Terri Schiavo’s friends lately have detailed what they call Michael Schiavo’s abuse of her while they lived together. The day before the February 25, 1990, collapse that prompted her present state, one friend recalls speaking with what she described as a very worried Terri who, in turn, became terrified when Michael exploded after she spent $80 on hair treatment.

In a September 2003 deposition, Carla Iyer, one of Terri’s nurses, claims she heard Michael Schiavo ask: “Can’t you do anything to accelerate her death?” and “When is that bitch gonna die?” After Terri’s health waned, Iyer said that he exclaimed, “I’m going to be rich!” then discussed plans to buy a car, boat, and a European vacation with a trust fund dedicated to her medical care. Much of that money never went to Terri’s care. Denied proper dental attention by Michael, for instance, she has had to have several decayed teeth extracted.

Then there is the troubling matter of a bone scan Dr. W. Campbell Walker conducted on Terri on March 5, 1991. Dr. Michael Baden, former New York City medical examiner, reviewed it and discussed it with Fox News Channel’s Greta Van Sustern on October 24, 2003. As Dr. Baden said, “the bone scan describes her having a head injury…and head injury can lead to the ‘vegetative state’ that Mrs. Schiavo is in now.” The 1991 scan “does show evidence that there are other injuries, other bone fractures that are in a healing stage [in 1991].” Baden believed those wounds could have resulted from “some kind of trauma. The trauma could be from an auto accident, the trauma could be from a fall, or the trauma could be from some kind of beating that she obtained from somebody somewhere.” He added: “It’s something that should have been investigated in 1991.”

“This whole claim that Michael somehow abused Terri is totally false,” Mr. Schiavo’s attorney, George Felos, said last May. “It was considered by the court at a hearing and rejected.”

So who tells the truth here? If federal judges had obeyed the law Congress passed and President Bush signed on March 21, a de novo review might have explored these allegations, as well as medical questions, such as the fact that Terri never was given an MRI and has not been re-diagnosed with modern equipment. (Michael Schiavo repeatedly has blocked this, too). Instead, in an institutional Bronx cheer, federal courts from Tampa to Washington, D.C. defied the explicit intent of the legislative and executive branches, refused to examine these matters, and green-lighted Terri’s ongoing starvation.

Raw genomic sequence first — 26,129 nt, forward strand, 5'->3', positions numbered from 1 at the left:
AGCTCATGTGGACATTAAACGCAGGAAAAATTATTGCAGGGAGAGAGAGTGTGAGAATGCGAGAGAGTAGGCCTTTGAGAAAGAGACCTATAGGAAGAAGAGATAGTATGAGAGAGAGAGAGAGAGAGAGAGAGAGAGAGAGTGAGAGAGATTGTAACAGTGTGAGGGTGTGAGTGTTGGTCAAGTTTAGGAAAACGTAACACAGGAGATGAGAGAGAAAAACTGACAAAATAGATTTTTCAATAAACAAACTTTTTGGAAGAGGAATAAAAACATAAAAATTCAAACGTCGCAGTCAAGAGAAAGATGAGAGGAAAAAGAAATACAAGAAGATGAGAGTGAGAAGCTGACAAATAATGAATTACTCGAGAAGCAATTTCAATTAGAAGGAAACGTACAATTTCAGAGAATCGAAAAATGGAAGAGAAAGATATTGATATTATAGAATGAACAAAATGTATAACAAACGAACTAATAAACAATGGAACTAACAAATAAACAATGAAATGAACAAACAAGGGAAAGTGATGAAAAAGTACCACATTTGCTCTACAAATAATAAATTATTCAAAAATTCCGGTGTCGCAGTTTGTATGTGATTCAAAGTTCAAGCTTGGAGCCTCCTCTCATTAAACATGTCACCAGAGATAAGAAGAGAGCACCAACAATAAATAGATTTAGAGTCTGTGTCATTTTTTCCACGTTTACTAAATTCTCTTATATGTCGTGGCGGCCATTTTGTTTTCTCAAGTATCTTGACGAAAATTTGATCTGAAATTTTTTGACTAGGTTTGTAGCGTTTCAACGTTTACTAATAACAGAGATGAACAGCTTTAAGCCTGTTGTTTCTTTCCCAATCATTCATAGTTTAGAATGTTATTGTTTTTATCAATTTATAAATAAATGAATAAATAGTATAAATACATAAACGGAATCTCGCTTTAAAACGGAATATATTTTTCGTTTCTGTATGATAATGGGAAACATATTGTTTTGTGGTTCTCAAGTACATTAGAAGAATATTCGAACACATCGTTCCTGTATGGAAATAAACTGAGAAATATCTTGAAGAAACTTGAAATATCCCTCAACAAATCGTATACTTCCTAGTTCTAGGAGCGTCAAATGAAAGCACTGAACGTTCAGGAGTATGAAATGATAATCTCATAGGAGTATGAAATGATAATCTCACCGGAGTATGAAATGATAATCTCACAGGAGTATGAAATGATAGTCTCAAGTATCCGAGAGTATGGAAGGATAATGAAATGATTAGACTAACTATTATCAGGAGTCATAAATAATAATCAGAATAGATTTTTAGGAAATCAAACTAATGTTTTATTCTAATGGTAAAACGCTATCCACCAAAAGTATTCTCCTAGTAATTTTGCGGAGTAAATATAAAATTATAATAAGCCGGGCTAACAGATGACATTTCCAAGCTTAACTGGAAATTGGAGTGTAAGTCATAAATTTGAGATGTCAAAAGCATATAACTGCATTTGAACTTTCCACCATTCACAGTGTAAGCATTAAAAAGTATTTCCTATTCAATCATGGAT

“We have watched as this woman, whose only crime is that she is disabled, is tortured to death by judges, all the way to the Supreme Court,” columnist Nat Hentoff complains in the March 29 Village Voice. Hentoff, who calls himself “an atheist,” clearly is sickened by Terri’s mistreatment, which he calls “the longest public execution in American history.”

‐Fourth, even if Terri could not improve to the point where she could speak intelligently with her loved ones, is that so wrong? The reasonable possibility exists that she could be rehabilitated to the stage where she could be as “viable” as a child with Downs Syndrome. Such children are not especially glib, but no one says we should kill them…yet. Even if Terri only could stare at a TV or listen to music for hours, she would be no less “viable” than tens of millions of Americans who do this every night, to Madison Avenue’s delight.

‐Finally, if it were true that Terri must die, wouldn’t it be more humane to give her a huge shot of cyanide to accelerate her death rather than prolong this for everyone, especially her, over 12 days or more? Those who speed Terri’s demise also should explain how it is that she feels “stable, peaceful, and calm,” as attorney George Felos assures us, yet she is being injected with morphine.

Perhaps grasping the disposability with which Terri is being treated, Eleanor Smith–a self-professed agnostic, liberal, lesbian–held a “Feed Terri” sign while she told Reuters from her wheelchair: “At this point I would rather have a right-wing Christian decide my fate than an ACLU member.”

“There are issues in this case that well-meaning and intelligent people on both sides can disagree with and have to think seriously about,” says Ed Hudgins, executive director of the Objectivist Center. He describes himself as “an atheist and a humanist in the Aristotelian tradition.” He adds: “I hope this case focuses people’s attention on the importance of living life and flourishing while you have it, and on getting everything you can out of this wonderful condition we call conscious life.”

For non-believers, this case has little to do with God. One need not be religious to side with Mr. and Mrs. Schindler.

I fear that the mere presence of giant crucifixes, priests dressed like Medieval friars, people praying with outstretched arms–as important, meaningful, and admirable as all that may be–has shuttered the hearts and minds of many secular people and nonbelievers who might sympathize with Terri Schiavo, were her supporters clad in black turtlenecks and equipped with decaf lattes and I-pods brimming with techno-trance music. As best they can be ascertained, the facts of this case show that, even for those of us who only like churches for their architecture, Terri’s fight is our fight, too.

Deroy Murdock is a New York-based syndicated columnist with the Scripps Howard News Service.

Deroy Murdock is a Manhattan-based Fox News contributor and a contributing editor of National Review Online, and a senior fellow with the London Center for Policy Research.